Double Dip or Not

I recently read an article describing what might happen should we fall back into a recession.  While expectations are rising (note today’s job report) we aren’t there yet and very well could continue to see economic growth, however slow.  I’ll try and summarize the article here, but if you would like to read the full article, visit the Motley Fool investment website (  I don’t know that I fully agree with all of their conclusions but it is worth a discussion.

Basically, the article discussed four things that we should keep in mind should we face a double dip recession.

The first point, “The levers are all pulled” discusses the standard remedies for recessions.  Interest rate cuts, infrastructure spending, extending unemployment benefits, and other actions designed to create jobs and spending are the normal strategies.  Unfortunately, all of these tools are either currently being utilized or have been recently.  Other strategies could be employed but likely face stiff opposition by either Democrats or Republicans and therefore are basically off the table.  As the article points out, we need more demand – for credit, housing, etc. before the economy will noticeably improve.

The second point, “It might not be that bad” discusses the impact of the double dip and how it might not be as bad the second time around.  The banking/financial sector is in better shape, housing prices are closer to the bottom than in 2008, and consumers and businesses are in better shape.  The point is that the depth of another recession may not be as deep and it may be easier to come out of even if we don’t have as many “levers” available.  I might argue that if we do enter another recession, consumer confidence might hit new lows which could extend or deepen the recession.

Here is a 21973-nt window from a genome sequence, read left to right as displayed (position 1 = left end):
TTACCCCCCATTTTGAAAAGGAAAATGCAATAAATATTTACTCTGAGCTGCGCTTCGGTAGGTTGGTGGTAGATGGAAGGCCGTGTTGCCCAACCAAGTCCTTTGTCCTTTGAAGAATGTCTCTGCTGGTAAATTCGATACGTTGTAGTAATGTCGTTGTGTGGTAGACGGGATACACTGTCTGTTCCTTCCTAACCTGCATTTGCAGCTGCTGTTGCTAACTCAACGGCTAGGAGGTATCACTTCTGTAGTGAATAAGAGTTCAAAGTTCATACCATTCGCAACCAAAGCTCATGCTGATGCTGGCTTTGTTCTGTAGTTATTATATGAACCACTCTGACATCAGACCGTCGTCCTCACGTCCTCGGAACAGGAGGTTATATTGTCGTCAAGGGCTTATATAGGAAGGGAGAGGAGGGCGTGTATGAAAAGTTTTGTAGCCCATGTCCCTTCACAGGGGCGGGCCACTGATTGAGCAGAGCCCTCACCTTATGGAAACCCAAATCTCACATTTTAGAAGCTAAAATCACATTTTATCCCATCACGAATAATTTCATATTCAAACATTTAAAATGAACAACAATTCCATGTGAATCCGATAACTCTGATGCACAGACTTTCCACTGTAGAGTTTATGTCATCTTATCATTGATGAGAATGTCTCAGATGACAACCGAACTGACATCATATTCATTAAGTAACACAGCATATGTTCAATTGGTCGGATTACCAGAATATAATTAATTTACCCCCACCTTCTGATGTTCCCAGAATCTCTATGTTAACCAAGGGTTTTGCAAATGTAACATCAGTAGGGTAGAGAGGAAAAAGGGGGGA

Their third point, “Definitions don’t matter” discusses how we have been impacted by the 2008 recession and our current situation.  This is more of a personal discussion as it is likely more important to determine your personal situation (are you employed, what is your debt situation, are you able to make your mortgage payment, etc.) than to be concerned over the larger economy.  Definitions may not matter to you personally if you have lost your job or home.

The final point, “Recessions bring opportunity” discusses investing opportunities during the depths of previous recessions.  Remember the saying “survival of the fittest”?  Well, that is an apt description of what can happen to business during a recession as weak companies are forced out of business or to sell to their stronger competitors.  That makes for better investment opportunities and stronger businesses once the recession ends.  It also forces consumers to pay down debt (seems to be happening) which should put them on better footing to begin the spending process again.

As the article ends they make a potentially great statement:  “most of what makes today’s economy great has roots in a past recession.”  Let’s hope that rings true without having to fall back into a recession now.

Do you think we are on the brink of a double dip recession? Why or why not?


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